governor’s desk

No need to wait to celebrate Native heritage

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The second Monday in October has been recognized as a federal holiday since 1968. In 1990, South Dakota was the first state to do things a little differently than the rest of the nation. In South Dakota, we recognize Monday, October 11th, as Native Americans’ Day. We recognize that the Dakota, Lakota, and Nakota people and their culture is part of who we are collectively as South Dakotans. We recognize them traditionally as the O’ceti Sakowin meaning the Seven Council Fires — more commonly known throughout the world as the Great Sioux Nation.

In 1990, Governor George S. Mickelson lead the “Year of Reconciliation.” It’s been my goal in public office to continue that mission of recognizing and respecting the nine tribal nations that share our geography. It is my goal to come to the table with tribal leaders to support tribal communities, businesses, and families.

One of the people who is instrumental in my work with Native Americans is Dave Flute, Secretary of Tribal Relations. As a veteran with the 235th Military Police Company and a proud Native American leader across the Great Plains, Dave has spent his life in service to his people and his country. He’s taught me a lot about what is important to the Native Americans in South Dakota and how to strengthen the relationship between our communities.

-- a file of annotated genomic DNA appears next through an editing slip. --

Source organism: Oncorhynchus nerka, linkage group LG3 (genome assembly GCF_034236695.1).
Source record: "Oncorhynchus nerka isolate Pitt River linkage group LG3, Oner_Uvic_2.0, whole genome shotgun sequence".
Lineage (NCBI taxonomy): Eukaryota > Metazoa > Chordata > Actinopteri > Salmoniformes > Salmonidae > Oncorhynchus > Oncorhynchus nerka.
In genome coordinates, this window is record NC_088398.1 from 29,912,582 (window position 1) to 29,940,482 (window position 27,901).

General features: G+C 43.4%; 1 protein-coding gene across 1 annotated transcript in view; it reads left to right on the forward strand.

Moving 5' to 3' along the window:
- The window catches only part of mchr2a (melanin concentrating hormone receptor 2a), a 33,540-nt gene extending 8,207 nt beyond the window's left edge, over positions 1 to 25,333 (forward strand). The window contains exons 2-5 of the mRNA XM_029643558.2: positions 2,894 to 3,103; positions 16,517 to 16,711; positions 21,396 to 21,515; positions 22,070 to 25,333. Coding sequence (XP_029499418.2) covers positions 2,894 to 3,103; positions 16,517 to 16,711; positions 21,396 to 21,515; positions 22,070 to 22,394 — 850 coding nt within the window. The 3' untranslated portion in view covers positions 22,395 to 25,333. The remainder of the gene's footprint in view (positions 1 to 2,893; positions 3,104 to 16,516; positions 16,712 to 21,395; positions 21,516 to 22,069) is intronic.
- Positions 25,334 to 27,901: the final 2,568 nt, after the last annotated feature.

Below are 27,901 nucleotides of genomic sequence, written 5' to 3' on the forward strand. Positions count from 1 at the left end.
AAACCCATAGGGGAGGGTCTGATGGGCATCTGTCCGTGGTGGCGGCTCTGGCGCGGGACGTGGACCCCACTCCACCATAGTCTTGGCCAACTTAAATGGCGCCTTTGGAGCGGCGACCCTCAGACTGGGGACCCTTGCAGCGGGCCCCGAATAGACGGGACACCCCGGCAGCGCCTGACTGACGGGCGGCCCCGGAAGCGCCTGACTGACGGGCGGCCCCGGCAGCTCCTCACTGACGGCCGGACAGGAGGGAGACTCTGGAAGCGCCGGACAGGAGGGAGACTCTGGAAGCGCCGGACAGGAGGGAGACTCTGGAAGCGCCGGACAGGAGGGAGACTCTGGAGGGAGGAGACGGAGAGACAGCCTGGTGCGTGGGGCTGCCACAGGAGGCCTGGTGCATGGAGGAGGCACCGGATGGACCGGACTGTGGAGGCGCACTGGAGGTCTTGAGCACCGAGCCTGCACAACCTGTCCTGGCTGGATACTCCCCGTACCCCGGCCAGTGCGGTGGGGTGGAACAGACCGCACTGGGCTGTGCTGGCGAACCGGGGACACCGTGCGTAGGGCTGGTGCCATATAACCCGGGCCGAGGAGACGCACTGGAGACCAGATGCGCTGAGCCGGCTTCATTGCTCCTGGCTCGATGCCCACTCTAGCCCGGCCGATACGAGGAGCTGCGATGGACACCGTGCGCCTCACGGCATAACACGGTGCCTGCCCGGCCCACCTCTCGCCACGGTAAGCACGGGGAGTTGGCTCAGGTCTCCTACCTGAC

My vision for South Dakota is strongly based in family values. This is common ground I share with every tribal leader. I have learned a lot about the Dakota, Lakota, and Nakota values through this lens. Providing strong support systems for youth, families, and elders are missions I share as a mother, caregiver, and as a South Dakotan. Strong families are what make South Dakota special. “Tiwahe wasagyapi wicawake’ye.” (I believe in strong families.)

Through the Department of Social Service’s Foster One and Stronger Families Together program, I have supported and urged Native families to open their homes, to adoption and foster care. We need more Native families to open their hearts and homes to children. Much like tribal communities, South Dakota was built by families supporting families. “Oyate kin na tiwahe tawapi okciyapo.” (Communities and families need to help each other.)

This holiday weekend, I encourage every South Dakotan to reach into their own community to support Native-owned businesses, learn more about the local Native American culture, and recognize the shared values we have as South Dakotans. Don’t wait until Monday to celebrate Native American heritage.

For information about resources, events, and other Tribal initiatives, go to sdtribalrelations.sd.gov.

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